4 Sleep Problems That Hit Women Harder

Women often face sleep issues such as insomnia, poor sleep quality, and sleep apnea at higher rates than men. Research suggests that women are more affected by a single night of poor sleep and tend to under-report issues like snoring. Factors like hormonal changes, stress, and lifestyle play a role. Prioritize sleep as a vital biological need, eliminate tech before bed, address insomnia with lifestyle changes and therapy, and seek treatment for sleep apnea.

No matter how hard you try or how tired you are, sleep doesn’t always come easy. That’s especially true for one segment of the population in particular: women.

Research and medical experts alike find that women suffer from many sleep issues, such as insomnia and overall poor sleep quality, at higher rates than men. What’s more, they tend to under-report serious issues like snoring when they do experience them. Studies also suggest that women are more affected than men by a single poor night of sleep.

Here, four common obstacles that might be standing in between women and a healthy night’s sleep, plus how to overcome them so you can rest soundly—and finally have the energized, successful days you’re craving.

Falling asleep

Sleep latency—the amount of time it takes to fall asleep—tends to be longer in women than in men, research finds. This could have to do with everything from hormones to higher rates of insomnia (more on that later) in women. But women also face unique obstacles that stand in the way of sufficient sleep.

“Too many people, especially women, see the need for sleep as a character weakness,” says Terry Cralle, RN, certified clinical sleep educator. “They think you can power through sleep deprivation or acclimate to it—and neither is possible.” It’s best to view sleep as a biological need much like food or water, she says, adding, “sleep health is a ‘vital sign.'”

What to do: If you’re having a hard time falling asleep, start by eliminating all tech in the bedroom. “Don’t trade sleep time for TV or computer time—it is simply not worth it,” says Cralle. Not only can the blue light from your devices have a negative impact on the release of the sleep hormone melatonin, but games, shows, and news can be stimulating for the brain (the opposite of what you need right before bed). If you have small children, rethink your “me” time too. It’s OK to use your time for yourself as sleep time, says Cralle. “It’s time well spent.” (Here’s how endometriosis affects sleep.)


Insomnia is one of the most commonly reported sleep problems out there—especially for women. One in four women has at least some symptoms of the condition, such as trouble falling asleep, staying asleep, or both, according to the U.S. Department of Health and Human Services’ Office on Women’s Health. Insomnia could be more common in females due to hormonal changes and “secondary problems” such as depression, anxiety, and issues like fibromyalgia (all more common in women than men) which can make falling and staying asleep more difficult.

What to do: If you think you’re suffering from insomnia (defined as the inability to fall or stay asleep), lifestyle changes, medications, and cognitive behavioral therapy (CBT) can help alleviate symptoms. It’s best to connect with a sleep specialist to find out the best course of action for you. To start, though, if you lie down and can’t fall asleep after about 15 minutes, get out of bed and do something relaxing—read a book or sit quietly on the couch—until you do feel sleepy. You want to keep the bedroom associated with an environment for sleep (read: not a place where you aren’t able to sleep). Sticking to as regular a sleep schedule as possible with set wakeup and bedtimes is also crucial to keeping symptoms at bay. (Here’s how birth control affects your sleep.)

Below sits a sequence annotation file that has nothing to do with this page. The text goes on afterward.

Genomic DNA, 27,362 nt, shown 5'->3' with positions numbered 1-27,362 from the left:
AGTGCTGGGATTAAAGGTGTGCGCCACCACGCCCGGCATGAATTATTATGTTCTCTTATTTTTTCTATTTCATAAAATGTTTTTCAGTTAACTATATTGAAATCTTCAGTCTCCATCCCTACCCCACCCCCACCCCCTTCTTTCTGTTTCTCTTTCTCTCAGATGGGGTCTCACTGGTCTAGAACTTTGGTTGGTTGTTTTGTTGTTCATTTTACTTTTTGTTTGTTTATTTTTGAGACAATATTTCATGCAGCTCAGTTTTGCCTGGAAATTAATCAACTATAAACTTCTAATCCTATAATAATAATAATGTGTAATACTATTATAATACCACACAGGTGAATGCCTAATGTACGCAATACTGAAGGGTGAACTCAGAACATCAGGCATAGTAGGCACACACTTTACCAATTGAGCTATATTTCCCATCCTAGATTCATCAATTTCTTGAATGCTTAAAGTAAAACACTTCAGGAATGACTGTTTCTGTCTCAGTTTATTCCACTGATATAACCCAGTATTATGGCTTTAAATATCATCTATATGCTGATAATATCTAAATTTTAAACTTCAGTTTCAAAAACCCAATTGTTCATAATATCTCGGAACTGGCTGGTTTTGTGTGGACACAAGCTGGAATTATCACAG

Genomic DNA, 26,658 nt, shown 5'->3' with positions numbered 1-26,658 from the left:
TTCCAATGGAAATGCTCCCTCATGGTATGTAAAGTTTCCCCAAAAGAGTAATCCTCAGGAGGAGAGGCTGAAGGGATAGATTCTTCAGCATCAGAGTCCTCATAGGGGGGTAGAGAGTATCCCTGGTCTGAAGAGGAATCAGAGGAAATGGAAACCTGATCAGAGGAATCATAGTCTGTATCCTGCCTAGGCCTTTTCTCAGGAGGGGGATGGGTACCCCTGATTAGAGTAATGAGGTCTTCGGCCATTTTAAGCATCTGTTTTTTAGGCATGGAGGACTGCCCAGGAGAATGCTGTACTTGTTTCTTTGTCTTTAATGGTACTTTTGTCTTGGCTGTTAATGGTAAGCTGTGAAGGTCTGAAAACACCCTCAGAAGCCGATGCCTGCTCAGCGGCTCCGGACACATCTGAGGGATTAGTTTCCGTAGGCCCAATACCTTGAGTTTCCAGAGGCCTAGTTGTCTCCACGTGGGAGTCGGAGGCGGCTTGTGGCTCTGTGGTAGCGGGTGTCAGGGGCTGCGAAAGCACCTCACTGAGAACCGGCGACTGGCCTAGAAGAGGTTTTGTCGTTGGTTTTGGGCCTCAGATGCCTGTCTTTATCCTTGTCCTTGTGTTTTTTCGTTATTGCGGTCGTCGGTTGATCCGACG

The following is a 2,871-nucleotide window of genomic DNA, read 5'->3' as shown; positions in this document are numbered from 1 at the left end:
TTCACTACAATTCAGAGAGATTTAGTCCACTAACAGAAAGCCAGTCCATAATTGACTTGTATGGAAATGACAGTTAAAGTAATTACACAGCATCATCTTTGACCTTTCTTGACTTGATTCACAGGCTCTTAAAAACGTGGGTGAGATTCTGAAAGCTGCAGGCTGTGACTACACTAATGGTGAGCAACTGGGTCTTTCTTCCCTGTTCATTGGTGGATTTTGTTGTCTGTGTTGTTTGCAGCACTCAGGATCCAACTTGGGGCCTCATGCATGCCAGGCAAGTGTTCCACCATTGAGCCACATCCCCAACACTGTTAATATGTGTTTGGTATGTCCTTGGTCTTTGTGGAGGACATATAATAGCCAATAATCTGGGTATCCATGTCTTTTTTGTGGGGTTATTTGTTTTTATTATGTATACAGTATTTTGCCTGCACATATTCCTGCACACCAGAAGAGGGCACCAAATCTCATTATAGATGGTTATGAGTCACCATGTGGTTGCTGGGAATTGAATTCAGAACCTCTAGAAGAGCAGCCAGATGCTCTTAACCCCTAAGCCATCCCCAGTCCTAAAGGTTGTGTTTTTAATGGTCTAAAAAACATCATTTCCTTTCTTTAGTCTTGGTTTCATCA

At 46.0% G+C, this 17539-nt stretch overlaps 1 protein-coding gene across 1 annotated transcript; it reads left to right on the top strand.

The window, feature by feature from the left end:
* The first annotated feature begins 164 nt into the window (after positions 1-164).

Obstructive sleep apnea (OSA)

“While men are more likely to suffer from sleep apnea, especially those who struggle with obesity or diabetes, women may be more likely to remain undiagnosed due to the social stigma that forces people to feel embarrassed about the most common sign of sleep apnea: snoring,” says Jeffrey Durmer, MD, PhD, co-founder of corporate sleep wellness company FusionHealth. By some counts, about 90% of women with sleep apnea are undiagnosed.

If you have OSA, you might wake up abruptly (the result of not getting enough air) or snore. Since it’s hard to self-identify, your partner might be the one to point things out, notes Durmer.

What to do: If you think you have sleep apnea, your doctor might have you do a sleep test. “If diagnosed with OSA, there are treatment options such as a Continuous Positive Airway Pressure (CPAP) device,” says Durmer. CPAP, which keeps your airways open by delivering pressurized air while you sleep, “is the gold standard for OSA treatment,” he says. “In fact, it’s one of the most effective medical treatments ever devised.” Consistent use of CPAP therapy not only prevents fatigue and sleeplessness, but it also allows your body to naturally reverse the damage caused by chronic sleep deprivation, including plaque buildup in the arteries, Durmer says.

“Poor sleep can be a cause of excess body fat since sleep deprivation disrupts appetite-controlling hormones, insulin management, and blood sugar levels,” says Durmer. For women in particular? Fluctuating through a monthly hormone cycle and sleep irregularities can further alter the “hunger hormones” ghrelin and leptin, he says, increasing food cravings and altering how full you feel after you eat.

What to do: Aim for seven to nine hours of sleep each night to help regulate your hunger hormones, suggests Durmer. Eating regularly spaced meals and avoiding heavy foods three hours before bedtime will also help.

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